From the geomorphological point of view Istria is characterised by its jagged coastline, but also by the presence of particular flora and fauna. The poor and infertile karst terrain, especially along the coasts, nonetheless provides optimal conditions for the growth of aromatic and medicinal plants and floral species that are now almost extinct in other highly urbanised and densely populated parts of Europe. Meticulous studies of the territory reveal the presence of more than 600 plant species, among which, on account of their strong visual impact, one cannot avoid noticing the wild orchids, which are carefully protected by regulations in force.
As we describe the Istrian territory and setting, it is evident – owing to our rather strong parochial attitude – that we have mainly focused our attention on the particular district surrounding Bale. However, there is a reason for this. The territory of Bale may be seen as a synthetic representation of everything Istria has to offer. In this particular microcosm we find the essential and predominant elements of the Istrian peninsula, with its beautiful dramatic coastline, nine kilometres of beaches and the rich autochthonous inland areas.
It is unlikely that local folk have ever heard anyone speak about an ‘aromatic way of life‘, and they have probably always lived in their natural surroundings in a simple, instinctive manner. Instinctive and spontaneous responses on the part of local residents have possibly also led to a form of wisdom, which may be noted in a tendency to meticulously safeguard everything the local territory naturally offers.
Did we mention 600 types of plants, inflorescences and flowers? Traditionally, local people probably always made use of many types of vegetation. Today it’s a different story though. Delving into manuals and reading botanical studies that are now available we can learn all there is to know about the organoleptic characteristics of herbs and flowers and the presence – or lack – of any beneficial effects they may have. The people who have always lived here discovered these things in an entirely empirical way. What do you know about mallow blossom? Well, it can help to ease dental pain. And thyme? Prepare a strong infusion of the herb and it can be used to clean and disinfect wine barrels to get them ready for a new vintage.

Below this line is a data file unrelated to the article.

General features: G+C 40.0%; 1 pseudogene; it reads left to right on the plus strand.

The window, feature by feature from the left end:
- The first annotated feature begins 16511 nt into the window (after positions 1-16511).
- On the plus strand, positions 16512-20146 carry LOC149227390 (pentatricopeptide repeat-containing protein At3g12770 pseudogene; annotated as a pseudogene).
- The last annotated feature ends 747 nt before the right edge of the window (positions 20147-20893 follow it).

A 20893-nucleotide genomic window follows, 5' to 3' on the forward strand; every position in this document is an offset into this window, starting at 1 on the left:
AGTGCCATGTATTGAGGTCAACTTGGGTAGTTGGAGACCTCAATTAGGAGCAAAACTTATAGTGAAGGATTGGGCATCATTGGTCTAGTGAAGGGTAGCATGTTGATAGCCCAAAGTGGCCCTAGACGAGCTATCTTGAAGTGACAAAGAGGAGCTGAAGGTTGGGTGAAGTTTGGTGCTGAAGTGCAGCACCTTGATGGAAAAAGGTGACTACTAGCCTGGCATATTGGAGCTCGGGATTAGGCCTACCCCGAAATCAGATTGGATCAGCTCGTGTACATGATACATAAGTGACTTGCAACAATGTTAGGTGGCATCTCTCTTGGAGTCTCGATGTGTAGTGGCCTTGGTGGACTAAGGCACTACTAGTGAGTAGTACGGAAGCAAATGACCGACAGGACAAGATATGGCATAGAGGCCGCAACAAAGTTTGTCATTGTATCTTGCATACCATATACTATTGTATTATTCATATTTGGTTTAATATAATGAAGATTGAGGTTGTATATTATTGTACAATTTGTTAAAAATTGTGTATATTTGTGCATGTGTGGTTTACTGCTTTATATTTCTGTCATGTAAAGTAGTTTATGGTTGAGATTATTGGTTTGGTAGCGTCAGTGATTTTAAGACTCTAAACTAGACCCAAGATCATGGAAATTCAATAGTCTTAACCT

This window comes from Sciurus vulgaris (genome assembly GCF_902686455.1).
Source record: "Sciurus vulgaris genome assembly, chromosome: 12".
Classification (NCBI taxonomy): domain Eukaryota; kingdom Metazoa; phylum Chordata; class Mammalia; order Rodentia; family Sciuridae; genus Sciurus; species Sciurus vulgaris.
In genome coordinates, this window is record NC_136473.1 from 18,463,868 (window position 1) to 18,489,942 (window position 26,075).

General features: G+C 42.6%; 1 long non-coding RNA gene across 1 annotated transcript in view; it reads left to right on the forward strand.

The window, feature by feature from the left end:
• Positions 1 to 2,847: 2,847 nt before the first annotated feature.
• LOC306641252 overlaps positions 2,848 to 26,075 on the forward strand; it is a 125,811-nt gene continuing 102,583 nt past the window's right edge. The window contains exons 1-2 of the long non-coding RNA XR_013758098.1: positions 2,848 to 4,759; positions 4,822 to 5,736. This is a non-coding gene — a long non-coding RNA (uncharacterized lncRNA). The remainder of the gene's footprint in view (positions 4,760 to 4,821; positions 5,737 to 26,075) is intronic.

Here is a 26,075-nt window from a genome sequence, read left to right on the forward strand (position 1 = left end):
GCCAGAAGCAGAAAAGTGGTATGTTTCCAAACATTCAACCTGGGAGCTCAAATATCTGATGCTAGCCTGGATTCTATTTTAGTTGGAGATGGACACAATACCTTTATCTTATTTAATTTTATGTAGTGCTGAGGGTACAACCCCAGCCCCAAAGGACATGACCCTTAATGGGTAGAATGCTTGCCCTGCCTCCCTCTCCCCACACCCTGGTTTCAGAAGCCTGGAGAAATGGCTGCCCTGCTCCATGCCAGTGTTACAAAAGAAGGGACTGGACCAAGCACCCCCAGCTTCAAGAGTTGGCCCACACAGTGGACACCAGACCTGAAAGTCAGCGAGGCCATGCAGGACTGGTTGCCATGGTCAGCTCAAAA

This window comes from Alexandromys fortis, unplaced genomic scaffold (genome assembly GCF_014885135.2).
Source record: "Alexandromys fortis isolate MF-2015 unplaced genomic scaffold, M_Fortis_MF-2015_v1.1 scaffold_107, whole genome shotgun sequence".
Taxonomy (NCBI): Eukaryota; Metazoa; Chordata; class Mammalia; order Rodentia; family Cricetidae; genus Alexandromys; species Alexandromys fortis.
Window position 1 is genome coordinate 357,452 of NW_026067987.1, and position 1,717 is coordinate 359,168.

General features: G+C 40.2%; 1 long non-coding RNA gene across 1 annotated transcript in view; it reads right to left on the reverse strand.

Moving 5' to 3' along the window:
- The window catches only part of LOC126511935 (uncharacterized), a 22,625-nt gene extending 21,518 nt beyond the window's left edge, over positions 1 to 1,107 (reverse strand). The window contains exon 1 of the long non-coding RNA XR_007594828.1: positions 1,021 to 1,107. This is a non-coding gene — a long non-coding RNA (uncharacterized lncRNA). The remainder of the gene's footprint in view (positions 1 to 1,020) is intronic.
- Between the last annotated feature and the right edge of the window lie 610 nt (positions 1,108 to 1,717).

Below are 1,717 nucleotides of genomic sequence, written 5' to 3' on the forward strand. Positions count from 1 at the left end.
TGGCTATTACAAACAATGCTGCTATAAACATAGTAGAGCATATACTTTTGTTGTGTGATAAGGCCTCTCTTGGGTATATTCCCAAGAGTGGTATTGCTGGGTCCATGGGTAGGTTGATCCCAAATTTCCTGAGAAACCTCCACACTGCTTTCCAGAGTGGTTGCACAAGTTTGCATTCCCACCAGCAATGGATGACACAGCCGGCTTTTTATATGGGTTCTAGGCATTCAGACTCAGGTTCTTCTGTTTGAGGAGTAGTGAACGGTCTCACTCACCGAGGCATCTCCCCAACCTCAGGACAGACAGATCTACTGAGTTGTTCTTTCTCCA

Aromatic lavender and sage oils and so on and so forth are ingredients that have always been traditionally added to daily food. Wild fennel soups were very popular once upon a time, aged hams were flavoured with wild laurel leaves and sprigs of wild fern were used up in the attics to repel flies.
In the Bale district, at the village of Golaš and, more precisely, on the Pižanovac hilltop, an interesting stone building that is practically incorporated into the stone structure of the hill itself overlooks the upland.
All across this high ground there are terraces on which lavender, straw-flowers and chamomile are grown and in the building above the cultivated land there are workshops where precious essential oils are distilled. It’s always been like this in the Bale district. The inhabitants often manifest a desire to share matters of common interest and are prone to focus on and believe in effective initiatives.
As a result of a project called ‘Histria Aromatica’ (the name given to the Pižanovac hill complex) new plantations of lavender and other medicinal herbs started to develop and a part of the local population decided to integrate the ‘standard’ production of wine and oil with the creation of oils and cosmetic products made from local aromatic herbs.
A very special – and aromatic – experience thus awaits all visitors who spend some time in the area, and especially those familiar with the particular fragrances of the Istrian peninsula.